|Mental health equipment|
I have been struggling a bit this year. It hasn't been to the depths of depression, but there has been a lingering feeling of lowness and sadness. A few things recently have ramped up this background feeling and brought it to the forefront, but that is a story for another post. For now, I want to talk about the small things I am trying to do to push back the branches that have been closing in.Where can you run to escape from yourself?~ "Dare You to Move" by Switchfoot
I have been pretty inactive this year, at least in comparison to previous years. When I did not get a permit to hike The Wonderland Trail, I really lost steam. This was already going to be a step-back year for biking and running, and when the big hike fell off the calendar, I let myself wallow and stagnate. And my psyche suffered.
On May 29th, I put a September 16th half marathon on the calendar to have a finish/deadline to encourage me to get back out on the roads.
It didn't work.
I ran a mile on May 31st, ran three times in June to "prepare" for a 5k, and then didn't run a step until the end of August. I had been doing some bike riding to prepare for the RSVP, but even that was a bit half-hearted.
I had basically forgotten about the half marathon, but I needed to get back out on the road for other reasons. I needed to stop running circles in my mind, torturing myself with ruminating and over-thinking, and leave some of that crap by the side of the road. August 24th I ran two miles at lunch, and then a 5k that Saturday (which I had also forgotten about). It was of course a bit painful, as first steps always are, but I was at least moving. And being among other runners at the 5k - well, that community always feels so inclusive. Shared challenges can pull you out of your own navel gazing and drain circling.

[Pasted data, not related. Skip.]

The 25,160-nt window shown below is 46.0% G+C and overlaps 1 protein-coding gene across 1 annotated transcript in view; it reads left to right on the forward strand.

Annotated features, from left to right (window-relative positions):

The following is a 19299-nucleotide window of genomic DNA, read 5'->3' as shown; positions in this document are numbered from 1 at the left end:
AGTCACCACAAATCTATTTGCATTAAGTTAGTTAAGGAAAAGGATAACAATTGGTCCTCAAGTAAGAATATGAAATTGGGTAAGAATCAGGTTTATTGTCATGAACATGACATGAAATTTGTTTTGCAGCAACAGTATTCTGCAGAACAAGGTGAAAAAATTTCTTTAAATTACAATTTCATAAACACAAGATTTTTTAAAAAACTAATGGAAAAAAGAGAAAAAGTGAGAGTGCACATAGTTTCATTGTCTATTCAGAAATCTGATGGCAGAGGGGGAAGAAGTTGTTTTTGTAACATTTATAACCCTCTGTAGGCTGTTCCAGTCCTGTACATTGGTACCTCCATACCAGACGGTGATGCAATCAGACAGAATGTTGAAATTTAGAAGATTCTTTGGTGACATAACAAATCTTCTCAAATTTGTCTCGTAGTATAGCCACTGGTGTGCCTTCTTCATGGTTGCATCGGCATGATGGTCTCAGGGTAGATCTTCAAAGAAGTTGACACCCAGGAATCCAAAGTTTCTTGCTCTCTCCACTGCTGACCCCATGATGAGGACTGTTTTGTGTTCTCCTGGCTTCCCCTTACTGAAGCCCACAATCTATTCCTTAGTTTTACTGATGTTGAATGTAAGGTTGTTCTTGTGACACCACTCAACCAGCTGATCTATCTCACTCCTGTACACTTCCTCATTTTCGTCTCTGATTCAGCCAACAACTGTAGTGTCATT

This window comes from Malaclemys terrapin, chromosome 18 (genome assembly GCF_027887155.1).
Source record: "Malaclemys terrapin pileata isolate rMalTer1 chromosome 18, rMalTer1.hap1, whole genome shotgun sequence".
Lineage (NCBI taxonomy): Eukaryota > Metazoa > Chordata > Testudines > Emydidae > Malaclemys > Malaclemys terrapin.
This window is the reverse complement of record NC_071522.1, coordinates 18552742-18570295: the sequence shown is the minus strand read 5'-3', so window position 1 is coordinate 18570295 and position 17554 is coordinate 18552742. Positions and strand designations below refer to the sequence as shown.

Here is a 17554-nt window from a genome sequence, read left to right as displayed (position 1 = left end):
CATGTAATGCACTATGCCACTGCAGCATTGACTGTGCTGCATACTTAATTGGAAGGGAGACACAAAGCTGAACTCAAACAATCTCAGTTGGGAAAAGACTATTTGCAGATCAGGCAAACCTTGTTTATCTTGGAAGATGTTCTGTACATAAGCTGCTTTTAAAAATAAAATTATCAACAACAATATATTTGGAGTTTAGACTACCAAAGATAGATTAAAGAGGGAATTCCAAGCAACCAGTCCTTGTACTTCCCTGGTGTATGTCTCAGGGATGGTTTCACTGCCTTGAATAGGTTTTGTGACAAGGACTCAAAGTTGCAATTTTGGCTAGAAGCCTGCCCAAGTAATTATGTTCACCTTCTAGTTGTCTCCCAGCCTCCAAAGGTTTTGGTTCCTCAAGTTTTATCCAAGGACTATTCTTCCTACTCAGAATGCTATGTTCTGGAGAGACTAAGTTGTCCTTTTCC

Forgotten or not, the half marathon was still out there. Training cycles are of course typically about 16 weeks, so with three weeks to go, this was going to be cramming for finals. Fortunately the half marathon I signed up for was sort of perfect. The Beat the Blerch run is sponsored by a local guy that creates the online comic, The Oatmeal. He talks a lot about how running has saved him from his darker/lazier side, penning the book The Terrible and Wonderful Reasons Why I Run Long Distances. He talks about how running lets him find the void, the silence of mind where you are not constantly bombarding yourself with current stress or past failings. Running has helped me find a similar peace in the past, and I hoped I would find it again in rhythmic footfalls.
"The Blerch" is a character that Mathew Inman created that "represents all forms of gluttony, apathy, and indifference that plague my life." Along with the nice metaphor of The Blerch to represent the crap I was trying to exercise from my mind (pun sort of intended), the half marathon was an event that didn't take itself too seriously. Keeping with the theme of temptations, there would be cake, Nutella and couches at the water stops. There would also be costumed Blerches to chase you down the trail.
And I obviously had not taken the training very seriously. From August 24th to race day, I ran a total of seven times - four weekday 2 milers, and weekend runs 3, 5 and 8 miles. I missed a couple of runs due to bad air quality from the fires, and one because of work. The half marathon was also the morning after one of our four major work deadlines, so that didn't make it any easier. I obviously went in with no expectations, figuring that if the wheels came completely off, there was always cake, couches and a good story.
How it all turned out up next.